The Ryokan Factor: a guide to the hot spring resorts of Kyoto

On your next visit to the Kansai region of Japan, why not spend a few days being pampered in a traditional Japanese inn, known as ryokan?

Allow the soothing and therapeutic waters of the hot springs (onsen) to melt away the strains of daily urban life. Here is a handy guide to three authentic ryokan towns only a train ride away from the Japanese cultural hub of Kyoto, all offering an authentic onsen experience.

See more: See Tokyo on foot with Walk Japan

Ohara

Tranquil escape: Located a mere hour north of central Kyoto, the idyllic rural town of Ohara is a literal garden of wellness and serenity. Since the Heian period, the town’s Sanzenin Temple, founded in the 9th century by the Japanese Buddhist monk Saicho, has been welcoming visitors to its spiritual surroundings. Meander through the expansive temple grounds that connect the indoor and outdoor spaces in perfect harmony.

Where to stay: The Seryo Ryokan, a stone’s throw away from Sanzenin, is known for its exceptional traditional kaiseki, sourced from the finest local and organic produce. This friendly family-run inn offers magnificent views of nature in its open-air baths, filled with onsen water from the Ohara hot springs, originating from the northeastern valleys of Kyoto.

Mad for miso: The local sweet Saikyo miso is one of 100 miso varieties produced in Ohara, offering a veritable feast for the taste buds. They make a wonderful souvenir for your foodie friends, too.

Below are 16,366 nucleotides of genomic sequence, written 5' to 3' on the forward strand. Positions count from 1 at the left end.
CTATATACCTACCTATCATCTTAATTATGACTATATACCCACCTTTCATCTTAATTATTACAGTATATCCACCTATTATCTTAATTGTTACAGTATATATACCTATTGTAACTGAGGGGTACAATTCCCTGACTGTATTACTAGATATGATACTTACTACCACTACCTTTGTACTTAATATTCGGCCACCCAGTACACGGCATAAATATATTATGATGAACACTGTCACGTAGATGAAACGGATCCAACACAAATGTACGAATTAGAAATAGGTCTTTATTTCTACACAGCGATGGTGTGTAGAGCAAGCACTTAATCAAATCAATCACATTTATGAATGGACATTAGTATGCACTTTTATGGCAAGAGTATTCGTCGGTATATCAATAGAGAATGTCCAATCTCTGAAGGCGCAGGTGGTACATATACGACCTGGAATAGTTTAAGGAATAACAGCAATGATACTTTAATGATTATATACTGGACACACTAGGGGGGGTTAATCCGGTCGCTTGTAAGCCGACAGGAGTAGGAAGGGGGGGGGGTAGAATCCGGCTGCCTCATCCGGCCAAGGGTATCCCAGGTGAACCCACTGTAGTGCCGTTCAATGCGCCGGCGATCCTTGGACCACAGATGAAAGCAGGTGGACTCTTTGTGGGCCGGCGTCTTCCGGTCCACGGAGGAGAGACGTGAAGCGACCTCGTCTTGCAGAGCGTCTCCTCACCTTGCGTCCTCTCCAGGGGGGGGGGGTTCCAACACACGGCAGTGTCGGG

Kanazawa

Back in time: Aficionados of Japanese heritage and landscaping have long been flocking to this historically important city northeast of Kyoto. Attracted to the famous landscaped garden of Kenrokuen and the preserved teahouses dotted along the Higashi Chaya District, Kanazawa is well worth a weekend trip.

Where to stay: Allow yourself to be transported, literally and spiritually, to the serene Motoyu Ishiya, located in a mountainous area outside the city centre. This ryokan prides itself in an extensive collection of art pieces; from clocks, to traditional folding screens, which are showcased around various interior spaces. The Fukatani onsen here is revered for its healing properties for a range of ailments, and the amber-coloured onsen water here is the local answer to smooth skin.

Magic water: Legend has it that the Fukatani hot spring was founded by Gyoki, a Japanese Buddhist priest of the Nara period, under the guidance of the Great Buddha.

Amanohashidate

Bella vista: Amanohashidate, which literally translates as “Bridge to Heaven”, is regarded as one of Japan’s top three scenic views. This romantic description refers to the resemblance of the sandbar to a pathway between heaven and earth, when viewed from the mountains on either side of the bay. Northwest of Kyoto, this photographic attraction is a two-hour train ride away, and offers an array of family friendly activities; from nature walks, to cycling trails, to leisurely boat trips.

Where to stay: Within a short walking distance from the main train station is the Hotel Kitanoya. This well-established ryokan offers everything one would expect from a traditional Japanese ryokan experience: delicious multi-course seasonal cuisine, warm hospitality, and open-air baths, in addition to its own private garden for guest access.

Good fortune: The local Chionji Temple attracts visitors from far and wide seeking wisdom and luck. The omikuji (Japanese fortune-telling paper strips) here are folded into fans, which are hung from pine trees scattered around the temple grounds.

Top image: Motoyu Ishiya